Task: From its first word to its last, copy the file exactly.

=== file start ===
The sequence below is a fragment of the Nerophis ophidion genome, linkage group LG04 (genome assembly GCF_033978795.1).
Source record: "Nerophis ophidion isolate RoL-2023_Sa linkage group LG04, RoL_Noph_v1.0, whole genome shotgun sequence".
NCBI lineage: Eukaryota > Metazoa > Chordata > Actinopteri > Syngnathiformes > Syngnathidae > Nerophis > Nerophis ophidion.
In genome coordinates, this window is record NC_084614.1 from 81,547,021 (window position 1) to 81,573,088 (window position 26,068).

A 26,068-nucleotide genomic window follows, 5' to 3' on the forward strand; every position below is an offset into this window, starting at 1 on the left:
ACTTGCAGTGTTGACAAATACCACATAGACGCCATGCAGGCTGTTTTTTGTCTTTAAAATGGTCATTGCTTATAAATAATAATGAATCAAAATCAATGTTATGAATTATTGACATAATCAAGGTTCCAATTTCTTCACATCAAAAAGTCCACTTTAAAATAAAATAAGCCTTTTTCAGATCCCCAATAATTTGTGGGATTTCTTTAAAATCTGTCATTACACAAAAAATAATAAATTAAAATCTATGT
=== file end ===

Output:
The sequence below is a fragment of the Nerophis ophidion genome, linkage group LG04 (genome assembly GCF_033978795.1).
Source record: "Nerophis ophidion isolate RoL-2023_Sa linkage group LG04, RoL_Noph_v1.0, whole genome shotgun sequence".
NCBI lineage: Eukaryota > Metazoa > Chordata > Actinopteri > Syngnathiformes > Syngnathidae > Nerophis > Nerophis ophidion.
In genome coordinates, this window is record NC_084614.1 from 81,547,021 (window position 1) to 81,573,088 (window position 26,068).

A 26,068-nucleotide genomic window follows, 5' to 3' on the forward strand; every position below is an offset into this window, starting at 1 on the left:
ACTTGCAGTGTTGACAAATACCACATAGACGCCATGCAGGCTGTTTTTTGTCTTTAAAATGGTCATTGCTTATAAATAATAATGAATCAAAATCAATGTTATGAATTATTGACATAATCAAGGTTCCAATTTCTTCACATCAAAAAGTCCACTTTAAAATAAAATAAGCCTTTTTCAGATCCCCAATAATTTGTGGGATTTCTTTAAAATCTGTCATTACACAAAAAATAATAAATTAAAATCTATGT